Fortunately, National Board registration is nearly as old as the institution itself. Registration involved assessing a modest fee for filing data reports and a charge for copies. We don't know if the forefathers intended registration to be a major source of income, but in 1924 Myers told manufacturers the National Board was financially “over the top.” This was thanks largely to boiler registration and data filing fees. 

Statistics for that time period were rather astounding. Approximately 20,000 boilers had been stamped with the National Board designation, 75 boiler manufacturers were authorized to register, and 338 inspectors held National Board commissions.

Inspectors holding commissions were to be known as authorized inspectors. 

This slide shows the very first commission issued to C. O. Myers, number one on August 1 of 1921. What is interesting is the stylized foil cloverleaf at the bottom left. This is the first application of what would become the National Board logo with the NBBI acronym. What is more fascinating is how early this cloverleaf appeared. This seal has been featured on every commission certificate since 1921.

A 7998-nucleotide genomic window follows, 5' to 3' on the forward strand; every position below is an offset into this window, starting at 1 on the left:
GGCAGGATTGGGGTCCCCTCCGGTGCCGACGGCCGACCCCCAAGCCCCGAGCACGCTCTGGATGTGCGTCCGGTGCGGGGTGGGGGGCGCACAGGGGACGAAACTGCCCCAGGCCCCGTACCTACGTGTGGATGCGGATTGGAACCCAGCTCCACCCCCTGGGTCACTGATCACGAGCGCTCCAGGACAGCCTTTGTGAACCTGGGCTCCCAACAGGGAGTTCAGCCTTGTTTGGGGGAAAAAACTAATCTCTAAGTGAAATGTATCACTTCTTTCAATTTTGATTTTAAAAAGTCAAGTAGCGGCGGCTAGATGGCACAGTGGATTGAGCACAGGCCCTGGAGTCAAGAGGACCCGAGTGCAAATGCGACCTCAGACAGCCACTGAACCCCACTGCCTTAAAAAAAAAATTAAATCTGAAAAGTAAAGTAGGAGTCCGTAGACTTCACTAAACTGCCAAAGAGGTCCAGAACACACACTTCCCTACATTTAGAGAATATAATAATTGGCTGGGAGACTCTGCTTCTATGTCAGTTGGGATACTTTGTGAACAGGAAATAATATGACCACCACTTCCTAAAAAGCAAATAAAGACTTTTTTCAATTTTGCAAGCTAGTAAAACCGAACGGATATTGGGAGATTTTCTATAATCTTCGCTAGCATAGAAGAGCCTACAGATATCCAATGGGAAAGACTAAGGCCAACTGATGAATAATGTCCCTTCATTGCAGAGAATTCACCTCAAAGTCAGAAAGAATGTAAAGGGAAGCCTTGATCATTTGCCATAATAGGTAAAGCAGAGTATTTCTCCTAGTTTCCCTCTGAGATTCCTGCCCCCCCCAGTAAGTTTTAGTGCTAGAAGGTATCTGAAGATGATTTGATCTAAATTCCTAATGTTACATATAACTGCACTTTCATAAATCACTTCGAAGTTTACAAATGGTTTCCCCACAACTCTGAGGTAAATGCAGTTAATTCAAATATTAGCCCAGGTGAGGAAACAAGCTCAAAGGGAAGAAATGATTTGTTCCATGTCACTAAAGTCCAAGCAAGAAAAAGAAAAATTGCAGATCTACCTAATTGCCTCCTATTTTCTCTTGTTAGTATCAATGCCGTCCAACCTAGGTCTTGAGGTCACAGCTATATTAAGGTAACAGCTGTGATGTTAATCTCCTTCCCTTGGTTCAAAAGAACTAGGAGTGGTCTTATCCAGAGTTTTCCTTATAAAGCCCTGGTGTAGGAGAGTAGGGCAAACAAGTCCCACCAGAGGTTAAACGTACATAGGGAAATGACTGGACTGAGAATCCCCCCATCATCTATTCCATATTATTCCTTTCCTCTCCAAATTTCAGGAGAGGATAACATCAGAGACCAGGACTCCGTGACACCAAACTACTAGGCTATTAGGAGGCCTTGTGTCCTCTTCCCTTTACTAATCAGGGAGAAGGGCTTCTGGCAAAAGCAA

So C. O. Myers helps found the National Board. What score did he achieve on his commission examination? An impressive 94 percent! 

Okay. The National Board is finally up and running. The only thing needed was a place to do business. Since Ohio Chief C. O. Myers served as secretary-treasurer, it was logical any headquarters would be initially located in the state capital of Columbus. 

In 1921, the Board established a small office in the Comstock Building. It would be the first of four locations that would house National Board operations during its 100-year history. 

C. O. Myers' first hire was a secretary. Helen Smithhisler was the first National Board employee hired.  She would eventually become Mrs. C. O. Myers following the death of his first wife. 

The economic depression of the 1930s limited National Board's income and activities. General meetings were held only in 1933, '35, '37 and '39. Thereafter funds again became available to permit regular annual meetings.